In 1007 Henry II denounced the Peace of Poznań, which led to an attack by Boleslav I on the Archbishopric of Magdeburg, as well as the re-occupation of the Marches of Luzatia and Meissen, including the town of Bautzen. The German counteroffensive began three years later, in 1010. It had no significant consequences, except for the sacking of Silesia. A five-year peace was signed in 1012.
However, Boleslav I broke the peace and once again invaded Lusatia. Boleslav I’s men sacked and burned the town of Lubusz (Lebus). In 1013 a new peace agreement was signed in Merseburg. As part of the peace Boleslav I paid tribute to Henry II, but in return received the marks of Luzatia and Meissen as fiefs. His son Mieszko also married Richeza of Lotharingia, daughter of the palatine count Ezzo of Lotharingia and niece of Emperor Otto II.
In 1014, Boleslav I sent his son Mieszko to Bohemia to form an alliance with Duke Oldrich against Emperor Henry II. Boleslav I also refused to help the emperor militarily in his expedition from Italy. This led to imperial intervention in Poland and so, in 1015, war broke out again. The war started well for the emperor who defeated the Polish forces at Ciani. Once the imperial forces had crossed the Oder River, Boleslav I sent a detachment of Moravian knights in a diversionary attack against the eastern marks of the empire. Soon afterwards the imperial army withdrew from Poland, without any permanent gains. Then Boleslav I’s forces took the initiative. The Margrave of Meissen, Gero II, was defeated and killed during a conflict with Polish forces at the end of 1015.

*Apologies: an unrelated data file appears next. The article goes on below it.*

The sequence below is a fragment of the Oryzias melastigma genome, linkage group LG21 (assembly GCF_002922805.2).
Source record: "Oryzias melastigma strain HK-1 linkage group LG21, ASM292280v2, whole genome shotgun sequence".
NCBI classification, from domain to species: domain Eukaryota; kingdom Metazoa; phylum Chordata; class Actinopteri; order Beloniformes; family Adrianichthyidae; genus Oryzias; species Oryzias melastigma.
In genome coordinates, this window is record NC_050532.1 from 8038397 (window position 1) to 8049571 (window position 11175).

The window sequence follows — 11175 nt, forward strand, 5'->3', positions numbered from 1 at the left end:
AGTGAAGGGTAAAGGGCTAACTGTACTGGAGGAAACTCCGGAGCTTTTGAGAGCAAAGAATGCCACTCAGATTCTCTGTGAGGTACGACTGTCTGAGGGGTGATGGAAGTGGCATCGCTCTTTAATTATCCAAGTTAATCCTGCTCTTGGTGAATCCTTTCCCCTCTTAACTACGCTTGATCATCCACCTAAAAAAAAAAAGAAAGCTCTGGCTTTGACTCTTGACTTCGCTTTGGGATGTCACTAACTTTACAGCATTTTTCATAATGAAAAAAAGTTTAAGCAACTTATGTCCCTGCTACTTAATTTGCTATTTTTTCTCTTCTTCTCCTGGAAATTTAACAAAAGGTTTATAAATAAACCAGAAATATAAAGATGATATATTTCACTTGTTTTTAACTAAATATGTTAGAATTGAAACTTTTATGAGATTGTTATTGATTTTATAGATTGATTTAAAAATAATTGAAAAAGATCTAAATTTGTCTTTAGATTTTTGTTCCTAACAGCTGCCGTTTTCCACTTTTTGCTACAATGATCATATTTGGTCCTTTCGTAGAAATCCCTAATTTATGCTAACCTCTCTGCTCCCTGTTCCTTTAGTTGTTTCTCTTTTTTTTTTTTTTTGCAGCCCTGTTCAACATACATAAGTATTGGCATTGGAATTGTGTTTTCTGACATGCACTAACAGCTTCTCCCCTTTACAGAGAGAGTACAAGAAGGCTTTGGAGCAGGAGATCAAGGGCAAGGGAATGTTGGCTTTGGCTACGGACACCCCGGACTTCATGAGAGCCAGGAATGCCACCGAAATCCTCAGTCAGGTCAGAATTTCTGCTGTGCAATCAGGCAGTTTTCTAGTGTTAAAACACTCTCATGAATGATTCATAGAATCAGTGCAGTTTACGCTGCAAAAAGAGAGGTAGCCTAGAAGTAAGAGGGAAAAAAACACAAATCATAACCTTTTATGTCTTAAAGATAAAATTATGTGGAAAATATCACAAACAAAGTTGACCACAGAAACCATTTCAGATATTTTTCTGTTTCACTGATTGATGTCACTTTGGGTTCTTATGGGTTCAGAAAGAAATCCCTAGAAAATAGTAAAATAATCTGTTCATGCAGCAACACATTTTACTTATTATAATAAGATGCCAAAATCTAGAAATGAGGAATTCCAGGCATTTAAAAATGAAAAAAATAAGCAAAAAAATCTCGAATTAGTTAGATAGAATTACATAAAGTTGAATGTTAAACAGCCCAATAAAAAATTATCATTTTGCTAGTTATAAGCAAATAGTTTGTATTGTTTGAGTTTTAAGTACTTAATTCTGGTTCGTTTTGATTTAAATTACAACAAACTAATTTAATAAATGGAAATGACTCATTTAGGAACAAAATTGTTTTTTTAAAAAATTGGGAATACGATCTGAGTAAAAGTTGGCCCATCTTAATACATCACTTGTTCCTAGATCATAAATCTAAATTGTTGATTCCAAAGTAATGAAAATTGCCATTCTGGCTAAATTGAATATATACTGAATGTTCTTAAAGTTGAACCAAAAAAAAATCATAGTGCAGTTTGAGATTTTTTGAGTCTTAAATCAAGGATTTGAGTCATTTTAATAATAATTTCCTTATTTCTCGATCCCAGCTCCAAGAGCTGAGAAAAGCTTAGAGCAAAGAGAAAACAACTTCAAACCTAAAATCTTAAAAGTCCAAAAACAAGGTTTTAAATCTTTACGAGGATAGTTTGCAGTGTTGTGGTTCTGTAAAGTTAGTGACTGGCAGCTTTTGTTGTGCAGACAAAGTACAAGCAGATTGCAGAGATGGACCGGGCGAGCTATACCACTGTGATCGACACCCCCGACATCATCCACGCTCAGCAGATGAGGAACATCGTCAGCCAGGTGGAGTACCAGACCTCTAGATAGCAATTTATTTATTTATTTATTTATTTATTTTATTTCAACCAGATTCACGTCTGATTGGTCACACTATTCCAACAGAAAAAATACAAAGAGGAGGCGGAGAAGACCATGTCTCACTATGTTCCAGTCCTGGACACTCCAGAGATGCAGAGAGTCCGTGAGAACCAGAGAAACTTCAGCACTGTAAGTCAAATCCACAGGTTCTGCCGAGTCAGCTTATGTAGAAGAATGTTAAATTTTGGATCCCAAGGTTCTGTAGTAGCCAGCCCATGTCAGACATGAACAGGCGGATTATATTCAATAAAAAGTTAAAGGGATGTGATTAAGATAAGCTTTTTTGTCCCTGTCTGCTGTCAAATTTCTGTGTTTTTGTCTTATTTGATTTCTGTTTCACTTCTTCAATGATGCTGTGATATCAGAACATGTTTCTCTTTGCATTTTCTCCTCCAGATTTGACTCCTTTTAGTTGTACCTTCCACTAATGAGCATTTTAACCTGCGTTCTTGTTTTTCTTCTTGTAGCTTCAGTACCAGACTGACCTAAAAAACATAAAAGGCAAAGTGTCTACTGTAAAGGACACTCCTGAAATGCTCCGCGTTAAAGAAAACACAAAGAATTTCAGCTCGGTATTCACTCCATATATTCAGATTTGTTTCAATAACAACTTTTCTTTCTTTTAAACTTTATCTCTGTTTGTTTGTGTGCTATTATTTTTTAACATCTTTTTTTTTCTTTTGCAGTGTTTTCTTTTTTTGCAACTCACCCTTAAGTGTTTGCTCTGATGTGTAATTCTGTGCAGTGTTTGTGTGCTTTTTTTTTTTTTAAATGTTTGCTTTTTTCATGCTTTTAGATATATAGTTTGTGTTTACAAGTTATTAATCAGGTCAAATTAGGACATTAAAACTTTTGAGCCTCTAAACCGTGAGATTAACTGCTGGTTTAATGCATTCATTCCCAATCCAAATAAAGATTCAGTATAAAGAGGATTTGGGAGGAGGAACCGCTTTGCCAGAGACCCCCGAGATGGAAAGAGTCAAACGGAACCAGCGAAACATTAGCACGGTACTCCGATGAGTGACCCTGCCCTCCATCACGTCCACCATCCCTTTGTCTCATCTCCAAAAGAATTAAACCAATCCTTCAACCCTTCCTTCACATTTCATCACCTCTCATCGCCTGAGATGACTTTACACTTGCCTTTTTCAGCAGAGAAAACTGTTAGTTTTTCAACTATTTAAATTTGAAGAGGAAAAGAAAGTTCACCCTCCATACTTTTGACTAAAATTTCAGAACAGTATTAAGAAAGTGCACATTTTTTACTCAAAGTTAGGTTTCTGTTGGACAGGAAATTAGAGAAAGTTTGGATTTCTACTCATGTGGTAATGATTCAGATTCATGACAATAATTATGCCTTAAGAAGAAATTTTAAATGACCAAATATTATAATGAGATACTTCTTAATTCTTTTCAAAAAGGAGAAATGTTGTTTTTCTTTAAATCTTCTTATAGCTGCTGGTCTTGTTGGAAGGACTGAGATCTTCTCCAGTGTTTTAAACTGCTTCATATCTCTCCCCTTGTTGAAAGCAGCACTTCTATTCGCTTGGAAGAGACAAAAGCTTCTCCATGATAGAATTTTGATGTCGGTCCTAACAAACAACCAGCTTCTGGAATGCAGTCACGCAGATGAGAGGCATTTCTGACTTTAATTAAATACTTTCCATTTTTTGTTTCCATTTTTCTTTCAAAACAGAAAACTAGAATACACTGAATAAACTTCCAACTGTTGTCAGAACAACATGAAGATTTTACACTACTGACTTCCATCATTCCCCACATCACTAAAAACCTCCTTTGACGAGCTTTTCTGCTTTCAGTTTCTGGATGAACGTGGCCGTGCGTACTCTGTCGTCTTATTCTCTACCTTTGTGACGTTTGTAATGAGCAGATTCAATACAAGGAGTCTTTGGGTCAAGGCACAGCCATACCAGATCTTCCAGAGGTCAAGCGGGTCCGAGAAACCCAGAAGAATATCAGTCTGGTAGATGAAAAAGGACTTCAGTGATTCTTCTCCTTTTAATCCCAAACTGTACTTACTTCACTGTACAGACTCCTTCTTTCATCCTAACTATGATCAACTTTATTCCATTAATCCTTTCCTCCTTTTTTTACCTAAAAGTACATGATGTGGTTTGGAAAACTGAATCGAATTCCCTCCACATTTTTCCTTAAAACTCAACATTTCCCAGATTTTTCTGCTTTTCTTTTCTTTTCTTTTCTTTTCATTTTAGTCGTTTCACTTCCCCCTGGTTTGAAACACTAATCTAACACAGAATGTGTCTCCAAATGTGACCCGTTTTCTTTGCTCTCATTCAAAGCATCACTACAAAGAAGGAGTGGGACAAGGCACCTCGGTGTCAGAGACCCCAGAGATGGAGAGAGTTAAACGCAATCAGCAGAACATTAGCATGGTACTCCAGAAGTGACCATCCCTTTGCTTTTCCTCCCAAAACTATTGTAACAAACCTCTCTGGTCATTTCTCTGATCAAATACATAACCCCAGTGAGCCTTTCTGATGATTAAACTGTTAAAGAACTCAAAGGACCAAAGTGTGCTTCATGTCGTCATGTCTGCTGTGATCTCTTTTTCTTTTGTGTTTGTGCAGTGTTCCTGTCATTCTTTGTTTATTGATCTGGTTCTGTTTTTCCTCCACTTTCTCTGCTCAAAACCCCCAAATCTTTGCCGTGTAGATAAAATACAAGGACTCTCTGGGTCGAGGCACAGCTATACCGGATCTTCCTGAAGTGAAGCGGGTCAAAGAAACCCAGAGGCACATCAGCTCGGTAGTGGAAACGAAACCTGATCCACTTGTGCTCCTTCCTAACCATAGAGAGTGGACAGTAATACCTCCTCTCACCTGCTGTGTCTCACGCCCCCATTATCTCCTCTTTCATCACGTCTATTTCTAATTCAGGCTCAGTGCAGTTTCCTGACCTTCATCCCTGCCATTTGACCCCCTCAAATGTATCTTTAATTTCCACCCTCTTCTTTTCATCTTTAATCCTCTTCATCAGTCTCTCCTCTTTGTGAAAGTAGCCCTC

Also towards the end of that year, his son Mieszko is sent to rob Meissen. However, his attempt to conquer the town is unsuccessful. In 1017 Boleslav defeated the Margrave Henry V of Bavaria. In 1017, with the support of the Czechs and the Polabian Slavs (whom the Germans called Wenden), Henry II once again invaded Poland, again with no significant results. He besieged the fortresses of Głogów and Niemcza, but was unable to conquer them. Taking advantage of the involvement of Czech troops, Boleslav I ordered his son to invade Bohemia, where Mieszko met very weak resistance. On 30 January 1018, the Peace of Bautzen was signed (recognising Boleslav as the winner of the war). The Polish ruler was able to keep the Marches of Luzatia and Meissen not as fiefs, but as part of Polish territory. Boleslav also received military aid in his expedition against Kievan Russia. Boleslav I (then a widower) also strengthened his dynastic ties with the German nobility through his marriage to Oda, daughter of Margrave Eckard I of Meissen. The wedding took place four days later, on 3 February, in the castle (German: Burg) of Cziczani (or Sciciani, where Groß-Seitschen is today).